In The Way of Zen, Alan Watts introduces us to Zen Buddhism and to some extend Taoism to the average John and Jane. Alan Watts If you are curious about Zen, this is the book to start with.
This book is easily as good as anything I've read on spirituality, and probably the very best.
In Zen a man has no mind apart from what he knows and sees, and this is almost expressed by Gochiku in the haiku: The long night; The sound of the water Says what I think. Sabi is, however, loneliness in the sense of Buddhist detachment, of seeing all things as happening by themselves in miraculous spontaneity. With this goes that sense of deep, illimitable quietude which descends with a long fall of snow, swallowing all sounds in layer upon layer of softness.
Actually, an online friend years ago had mentioned Watts among several other recommendations on the subject of Buddhism, so as I was searching this one immediately popped out. I'm glad I got this book, because now I feel much more knowledgeable and conversant on the subject of Zen, along with feeling a little more confirmed on my opinion of Buddhism in the general sense. What I like primarily is that Watts very clearly lays out a history of Buddhism, its historical foundations in Vedantic religion/philosophy, and its travel through China to Japan.
I would think Jesus himself might have been influenced by a Zen philosopher who got off at the wrong airport.
Philip Kapleau went out of his way to denounce it in the introduction to his Three Pillars of Zen for downplaying zazen.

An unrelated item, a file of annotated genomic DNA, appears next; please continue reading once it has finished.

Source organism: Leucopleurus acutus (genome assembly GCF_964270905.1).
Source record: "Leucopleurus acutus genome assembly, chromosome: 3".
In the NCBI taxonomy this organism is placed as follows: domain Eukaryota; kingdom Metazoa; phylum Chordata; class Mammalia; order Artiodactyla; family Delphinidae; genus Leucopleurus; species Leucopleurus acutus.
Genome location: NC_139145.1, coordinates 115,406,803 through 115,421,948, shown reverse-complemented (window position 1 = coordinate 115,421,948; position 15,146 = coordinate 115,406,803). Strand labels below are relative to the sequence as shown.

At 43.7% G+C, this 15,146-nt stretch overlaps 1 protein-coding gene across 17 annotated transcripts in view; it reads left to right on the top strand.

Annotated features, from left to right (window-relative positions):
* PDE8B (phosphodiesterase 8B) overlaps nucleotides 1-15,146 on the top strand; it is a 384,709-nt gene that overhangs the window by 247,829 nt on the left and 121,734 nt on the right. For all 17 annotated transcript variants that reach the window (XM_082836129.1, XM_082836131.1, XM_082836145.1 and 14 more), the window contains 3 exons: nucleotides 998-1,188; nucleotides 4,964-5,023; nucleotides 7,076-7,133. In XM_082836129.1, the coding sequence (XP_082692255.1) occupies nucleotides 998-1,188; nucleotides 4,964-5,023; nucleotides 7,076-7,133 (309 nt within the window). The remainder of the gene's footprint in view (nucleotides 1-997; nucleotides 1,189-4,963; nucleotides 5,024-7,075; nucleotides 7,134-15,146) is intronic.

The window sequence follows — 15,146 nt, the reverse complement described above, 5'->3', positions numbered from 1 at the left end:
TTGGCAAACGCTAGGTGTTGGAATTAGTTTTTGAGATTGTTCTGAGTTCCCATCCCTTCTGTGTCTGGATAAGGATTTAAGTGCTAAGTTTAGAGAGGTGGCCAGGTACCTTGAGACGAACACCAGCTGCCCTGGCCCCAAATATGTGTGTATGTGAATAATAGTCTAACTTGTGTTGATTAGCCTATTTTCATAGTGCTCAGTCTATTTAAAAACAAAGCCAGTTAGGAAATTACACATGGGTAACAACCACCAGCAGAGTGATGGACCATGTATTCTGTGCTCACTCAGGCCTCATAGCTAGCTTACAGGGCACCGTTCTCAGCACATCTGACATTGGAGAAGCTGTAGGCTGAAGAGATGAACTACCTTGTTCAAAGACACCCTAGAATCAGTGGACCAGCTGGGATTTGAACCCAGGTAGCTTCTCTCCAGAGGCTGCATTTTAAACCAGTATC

Thus the Sanskrit root dva- from which we get the word 'divide' is also the root of the Latin duo (two) and the English 'dual.' To say, then, that the world of facts and events is maya is to say that facts and events are terms of measurement rather than realities of nature. Definition, setting bounds, delineation--these are always acts of division and thus of duality, for as soon as a boundary is defined it has two sides." Thoughts like this are echoed in the "Perennial Philosophy," another book by a westerner deeply interested in the mystical and non-rational. As soon as you measure or mark off, you create an "other." This can lead to all kinds of linguistic conundrums, like the fist/open hand parable Watts gives, but ultimately the real danger is something deeper--confusing symbols, such as words, with whatever it is they are trying to describe. Watts points out that language is ultimately a convention society agrees upon. It is complex and takes generations to build, but in the end the reason we call a tree a "tree" in English is because we have collectively decided that it is, and not "boojum." It could have been boojum, theoretically, because there is no such thing as a word that is inherently "tree-ish." Here the Middle Path is again useful.